below a target threshold.  This finishing tool is designed to be run
in batch after each assembly.  In a high throughput operation, the
production people can make these reads without anyone using consed to
examine the assembly interactively.  Only when consed -autofinish
cannot help you any longer (either it reduces the number of expected
errors below your error threshold, or it says it can't help you
further), must you bring up consed interactively and examine the

Current restrictions: a) it just suggests custom primers and these are
assumed to be sequenced directly off the clone (not subclone)
template.  b) consed -autofinish must be run either on a monitor, or,
if run as part of a cron job, the cron job must setenv DISPLAY xxxxx
where xxxxx is some display that the cron job has access to.


31) In the aligned reads window, click on a read name with mouse
button 1.  The name will turn magenta.  Click again and it will turn
yellow again.  Try turning it magenta and then scrolling large
distances.  If you want to follow a particular read, this helps you
keep track of it as you scroll.


32) Restart consed.  Instead of clicking on a read or contig name,
type a read name into the 'Find read:' box.  Try typing "K26-5".  You
will notice that as you type each letter, the first item in the list
that matches the letters typed will be highlighted.  Experiment with
deleting a few letters and typing others.  This is a powerful method
of quickly getting to the read name you are interested in.  When you
get to the read you want, just type carriage return or click the 'OK'


33)  On the aligned reads window, click on the 'help' menu, 'show
documentation' item.  You will see this document.

At this point you've seen consed's current capabilities.  Now you will
want to try it on your own data.



The next few steps will probably require the assistance of someone
with root access.

34) Put consed in /usr/local/genome/bin (or wherever you like to keep

35) Build phd2fasta.  The sources and a makefile for this program are
supplied with the consed distribution, in the subdirectory misc

36) Put the following files in /usr/local/genome/bin
They will be also be found in subdirectory misc


37) Get perl

In order to use consed, the ABI chromatigrams must be run through a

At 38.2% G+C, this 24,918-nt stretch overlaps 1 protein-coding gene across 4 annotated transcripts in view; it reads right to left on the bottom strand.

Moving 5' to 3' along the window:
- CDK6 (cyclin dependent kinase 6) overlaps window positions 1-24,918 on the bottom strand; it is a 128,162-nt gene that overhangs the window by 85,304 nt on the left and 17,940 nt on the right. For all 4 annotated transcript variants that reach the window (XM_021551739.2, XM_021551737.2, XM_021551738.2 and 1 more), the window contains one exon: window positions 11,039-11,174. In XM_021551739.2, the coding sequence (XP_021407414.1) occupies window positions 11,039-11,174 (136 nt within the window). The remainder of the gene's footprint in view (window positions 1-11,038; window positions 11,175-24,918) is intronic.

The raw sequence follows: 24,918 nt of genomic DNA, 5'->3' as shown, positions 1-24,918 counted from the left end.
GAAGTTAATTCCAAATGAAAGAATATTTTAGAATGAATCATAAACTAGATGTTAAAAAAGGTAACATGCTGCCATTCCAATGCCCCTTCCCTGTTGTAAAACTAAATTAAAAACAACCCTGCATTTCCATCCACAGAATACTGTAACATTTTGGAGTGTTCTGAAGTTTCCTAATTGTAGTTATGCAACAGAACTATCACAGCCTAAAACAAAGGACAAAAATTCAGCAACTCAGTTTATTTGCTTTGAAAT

gauntlet of phred, phd2fasta, crossmatch, transferConsensusTags.perl
and phrap.  In order to simplify this procedure, we have written a
perl script:


You MUST use this script if you are going to use consed.  There are
other methods of using phred and phrap to create an ace file, but
consed may not work.  If you go that route, you are on your own.  If
you want to be sure consed works, use phredPhrap.

phredPhrap requires perl which is available public domain from a
number of ftp sites, including those that have standard gnu unix

These machines had perl via anonymous FTP last time I checked:        in /languages/perl   in /pub/outgoing/perl5.0   in /pub/gnu      (Europe)

or try getting it from the web at:

(If you don't know about perl, try it--it will save you a
huge amount of time over developing the same utilities in C, awk, or
csh or sh.)  

To work out any problems using phredPhrap, I suggest that you first
try it on a tiny database, such as the the test database you were
using above.  Copy standard/* to a new location.  Then delete the
files in phd_dir and in edit_dir.  Then cd to edit_dir, and type:

phredPhrap standard -notags

phredPhrap may need to be edited to reflect where you have put phred,
phrap, phd2fasta, crossmatch, and the vector sequence library.
phredPhrap is very easy to read and modify.  (But keep a backup copy
in case you cause problems.)

When you have worked out all the problems with installing phred,
phrap, crossmatch, phd2seqfasta, phd2qualfasta, and phredPhrap, this
should work flawlessly and you should be able to bring up consed on
the newly-created standard.fasta.screen.ace.1

Now run consed on this ace file and add some consensus tags.  Save the
assembly as standard.fasta.screen.ace.2

Then run

phredPhrap standard standard.fasta.screen.ace.2

phredPhrap will create a new ace file:  standard.fasta.screen.ace.3
which will contain the consensus tags transferred from

Bring up consed on standard.fasta.screen.ace.3 and you will see your
consensus tags.

When you have successfully done that, you are now ready to do the same
with a larger database (such as your own data).

38) Install the cosmid, BAC, M13, (or whatever you use) vector files.

These files should be in fasta format and be named:

primerSubcloneScreen.seq for the subclone (M13, plasmid, or whatever
    you use) vector sequences 
primerCloneScreen.seq for the clone (BAC, cosmid, or whatever you use)
    vector sequences 

These should be put in:

(This location configurable via X resources, but this is the easiest
place to put them, since it is the default location.)